The opinion of the court was delivered by: Joe Billy McDADE United States Senior District Judge
Thursday, 13 January, 2011 03:21:06 PM
Clerk, U.S. District Court, ILCD
This matter is before the Court on Defendant's Motion to Dismiss (Doc. 3). On October 28, 2010, Plaintiff filed its Complaint against Defendant, the United States Department of Labor ("DOL"), in Illinois state court seeking judicial review of the agency's decision with regards to Plaintiff's compliance with the Family Medical Leave Act ("FMLA"). (Doc. 1-1). Defendant removed the case to this Court on November 12, 2010. (Doc. 1). On December 12, 2010, Defendant filed the instant Motion to Dismiss (Doc. 3), notice of which was mailed to Plaintiff's attorney (Doc. 4). Plaintiff's Response was due by December 30, 2010; none was filed. Pursuant to Local Rule 7.1(B)(2), the Court therefore presumes that there is no opposition to Defendant's Motion.
Defendant seeks to have Plaintiff's claims dismissed for two reasons. First, Defendant alleges that this Court lacks personal jurisdiction over the Defendant because Plaintiff failed to serve the United States and its agency in accordance with Federal Rules of Civil Procedure 4(i)(1)(A)(i)-(ii). (Doc. 3 at 2). Pursuant to Federal Rule 4(i), to serve the an agency of the United States as a party to a lawsuit, the Plaintiff must 1) either deliver a copy of the summons and complaint to the United States attorney for the Central District of Illinois, or to an assistant United States Attorney or clerical employee whom he has designated, or send a copy by registered or certified mail to the civil-process clerk at the United States attorney's office; 2) send a copy of the summons and complaint by registered or certified mail to the Attorney General of the United States in Washington, D.C.; and 3) send a copy of the summons and complaint by registered or certified mail to the agency. FED. R. CIV. P. 4(i)(1)-(2). If the Plaintiff fails to properly serve the United States and its agency in this way, the Court lacks jurisdiction over the action. Vano v. United States, 181 F.Supp.2d. 956, 958 (N.D. Ind. 2001) (citing Sanchez-Mariani v. Ellingwood, 691 F.2d 592, 594 (1st Cir. 1982)).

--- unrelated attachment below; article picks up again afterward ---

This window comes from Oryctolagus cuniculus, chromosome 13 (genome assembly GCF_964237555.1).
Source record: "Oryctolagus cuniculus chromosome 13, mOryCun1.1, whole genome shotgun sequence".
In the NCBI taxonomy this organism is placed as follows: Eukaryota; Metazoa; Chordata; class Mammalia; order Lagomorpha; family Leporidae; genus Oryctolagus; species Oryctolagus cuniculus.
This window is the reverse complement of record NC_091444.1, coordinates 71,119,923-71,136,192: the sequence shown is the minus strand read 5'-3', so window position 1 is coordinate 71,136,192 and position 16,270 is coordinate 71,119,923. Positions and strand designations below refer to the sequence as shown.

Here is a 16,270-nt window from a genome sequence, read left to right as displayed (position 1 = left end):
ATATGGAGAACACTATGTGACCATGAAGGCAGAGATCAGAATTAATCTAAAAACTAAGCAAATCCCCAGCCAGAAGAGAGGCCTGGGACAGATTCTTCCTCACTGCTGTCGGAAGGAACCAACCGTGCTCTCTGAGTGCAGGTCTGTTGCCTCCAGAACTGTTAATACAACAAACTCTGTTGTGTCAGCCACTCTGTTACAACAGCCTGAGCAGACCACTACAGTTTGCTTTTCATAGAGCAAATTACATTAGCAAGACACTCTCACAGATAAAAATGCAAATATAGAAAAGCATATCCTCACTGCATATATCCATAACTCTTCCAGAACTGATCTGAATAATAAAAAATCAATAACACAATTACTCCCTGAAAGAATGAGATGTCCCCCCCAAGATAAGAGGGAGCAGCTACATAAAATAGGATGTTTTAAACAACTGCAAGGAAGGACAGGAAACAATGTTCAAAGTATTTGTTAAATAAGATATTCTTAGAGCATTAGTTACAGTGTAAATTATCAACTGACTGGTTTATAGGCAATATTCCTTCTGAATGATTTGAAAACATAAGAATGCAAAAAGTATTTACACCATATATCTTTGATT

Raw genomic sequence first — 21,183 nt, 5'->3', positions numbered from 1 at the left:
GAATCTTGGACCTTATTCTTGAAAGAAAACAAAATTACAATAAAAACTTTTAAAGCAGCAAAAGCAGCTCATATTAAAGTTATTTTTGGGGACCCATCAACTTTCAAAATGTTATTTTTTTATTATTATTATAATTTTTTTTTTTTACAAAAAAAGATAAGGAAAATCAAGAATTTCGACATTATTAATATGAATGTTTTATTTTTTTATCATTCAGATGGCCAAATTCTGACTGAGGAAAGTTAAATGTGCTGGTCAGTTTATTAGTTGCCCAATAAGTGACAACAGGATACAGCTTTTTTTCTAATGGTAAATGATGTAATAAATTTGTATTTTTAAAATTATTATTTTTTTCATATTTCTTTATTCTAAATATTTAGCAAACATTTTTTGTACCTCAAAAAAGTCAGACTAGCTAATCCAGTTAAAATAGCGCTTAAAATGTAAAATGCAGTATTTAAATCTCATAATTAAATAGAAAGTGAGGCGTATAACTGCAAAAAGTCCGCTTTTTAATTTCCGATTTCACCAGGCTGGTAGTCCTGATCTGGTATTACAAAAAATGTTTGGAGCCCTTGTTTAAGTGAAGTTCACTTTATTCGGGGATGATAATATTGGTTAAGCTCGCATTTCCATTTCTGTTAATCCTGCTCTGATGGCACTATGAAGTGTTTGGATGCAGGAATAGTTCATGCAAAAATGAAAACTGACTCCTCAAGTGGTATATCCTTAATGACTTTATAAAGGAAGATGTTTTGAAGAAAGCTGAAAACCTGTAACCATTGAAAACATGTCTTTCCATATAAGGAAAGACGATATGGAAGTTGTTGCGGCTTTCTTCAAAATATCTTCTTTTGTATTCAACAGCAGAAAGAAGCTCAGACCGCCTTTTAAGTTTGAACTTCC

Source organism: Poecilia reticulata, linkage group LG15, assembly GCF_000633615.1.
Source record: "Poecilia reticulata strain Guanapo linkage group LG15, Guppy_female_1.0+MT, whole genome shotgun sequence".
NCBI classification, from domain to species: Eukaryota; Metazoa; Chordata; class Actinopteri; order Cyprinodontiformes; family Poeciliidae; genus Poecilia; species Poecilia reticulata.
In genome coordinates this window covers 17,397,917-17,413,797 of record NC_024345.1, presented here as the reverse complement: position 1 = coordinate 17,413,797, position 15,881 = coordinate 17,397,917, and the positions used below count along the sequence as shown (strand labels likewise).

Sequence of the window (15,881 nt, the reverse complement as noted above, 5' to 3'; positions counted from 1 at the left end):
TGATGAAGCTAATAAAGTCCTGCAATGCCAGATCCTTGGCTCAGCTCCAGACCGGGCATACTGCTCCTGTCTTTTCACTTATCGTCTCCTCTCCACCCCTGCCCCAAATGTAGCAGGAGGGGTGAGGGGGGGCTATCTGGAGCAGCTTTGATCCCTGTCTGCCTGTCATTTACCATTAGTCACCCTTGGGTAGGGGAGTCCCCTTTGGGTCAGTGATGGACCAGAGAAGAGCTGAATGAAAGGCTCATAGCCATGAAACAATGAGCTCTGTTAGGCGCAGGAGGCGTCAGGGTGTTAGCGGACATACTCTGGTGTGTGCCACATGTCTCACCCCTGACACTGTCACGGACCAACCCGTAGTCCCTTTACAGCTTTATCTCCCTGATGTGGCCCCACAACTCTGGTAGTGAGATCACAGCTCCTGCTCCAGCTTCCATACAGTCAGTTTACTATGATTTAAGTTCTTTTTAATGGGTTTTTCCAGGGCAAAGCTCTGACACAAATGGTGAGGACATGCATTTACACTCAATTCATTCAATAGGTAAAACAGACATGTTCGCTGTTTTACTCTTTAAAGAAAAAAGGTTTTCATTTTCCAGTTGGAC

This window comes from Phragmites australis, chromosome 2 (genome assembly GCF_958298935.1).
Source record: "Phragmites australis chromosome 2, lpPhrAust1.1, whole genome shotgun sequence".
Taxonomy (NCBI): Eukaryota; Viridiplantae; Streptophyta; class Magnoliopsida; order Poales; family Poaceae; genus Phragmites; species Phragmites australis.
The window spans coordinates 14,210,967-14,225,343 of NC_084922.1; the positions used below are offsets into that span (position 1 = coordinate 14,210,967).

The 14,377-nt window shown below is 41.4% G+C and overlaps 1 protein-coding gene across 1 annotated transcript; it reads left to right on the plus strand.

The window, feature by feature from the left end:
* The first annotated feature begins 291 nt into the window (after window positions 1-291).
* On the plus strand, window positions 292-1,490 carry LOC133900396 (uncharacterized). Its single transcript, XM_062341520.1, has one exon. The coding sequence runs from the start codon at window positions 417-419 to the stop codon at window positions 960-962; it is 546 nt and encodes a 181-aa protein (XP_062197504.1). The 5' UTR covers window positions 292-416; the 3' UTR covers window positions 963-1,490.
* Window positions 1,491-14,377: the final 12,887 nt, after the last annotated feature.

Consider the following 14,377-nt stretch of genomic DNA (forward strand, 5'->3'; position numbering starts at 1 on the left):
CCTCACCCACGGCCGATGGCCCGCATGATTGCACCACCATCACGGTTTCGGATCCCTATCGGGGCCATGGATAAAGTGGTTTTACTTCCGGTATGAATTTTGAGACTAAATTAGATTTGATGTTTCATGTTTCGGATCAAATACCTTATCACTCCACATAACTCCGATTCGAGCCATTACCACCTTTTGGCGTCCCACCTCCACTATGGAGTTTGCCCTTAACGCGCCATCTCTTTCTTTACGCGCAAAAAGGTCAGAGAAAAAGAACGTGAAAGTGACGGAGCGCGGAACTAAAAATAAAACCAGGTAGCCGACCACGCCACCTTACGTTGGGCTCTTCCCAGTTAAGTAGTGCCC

Here, Defendant alleges that Plaintiff failed to serve either the United States Attorney for the Central District of Illinois or the Attorney General. Because Plaintiff has not rebutted this allegation in anyway, and the summons provided on the record shows only service to the United States Department of Labor, the Court finds that service was not effected in accordance with Federal Rule 4(i) and that it therefore lacks personal jurisdiction over the Defendant.
In addition, Defendant argues that this Court also lacks subject matter jurisdiction over Plaintiff's Complaint because the Defendant has yet to reach a final, reviewable decision on the relevant claim. (Doc. 3 at 2). Before it can be reviewable, an agency decision must be final in nature -- that is, it must "mark the consummation" of the agency's decision process rather than being interlocutory, and it must be one by which rights or obligations have been determined, or from which legal consequences will flow. Western Ill. Home Health Care, Inc. v. Herman, 150 F.3d 659, 662 (7th Cir. 1998) (citing Bennet v. Spear, 520 U.S. 154, 177-78 (1997)). Defendant points out that here, Plaintiff has submitted documents as part of its Complaint which prove that the agency decision is not yet final. These documents include a document entitled "Back Wage Disbursement and Pay Evidence Instructions," which contains statements that preliminary back wage evidence is due by January 2, 2011, and that final proof of payment is due by January 25, 2011. Defendant alleges that these are settlement documents which have yet to be executed, and thus there has been no final agency decision. Because Plaintiff has not provided this Court with any argument that the agency decision is, in fact, final and thus reviewable, the Court finds that Defendant has not yet reached a final, reviewable decision, and that therefore this Court also lacks subject matter jurisdiction over Plaintiff's Complaint.
For the foregoing reasons, Defendant's Motion to Dismiss is GRANTED, and Plaintiff's Complaint is DISMISSED WITHOUT PREJUDICE. Plaintiff is free to re-file a complaint seeking review of the agency decision upon proper service and at such time that the Defendant has reached a final decision on the underlying claim. IT IS SO ORDERED.
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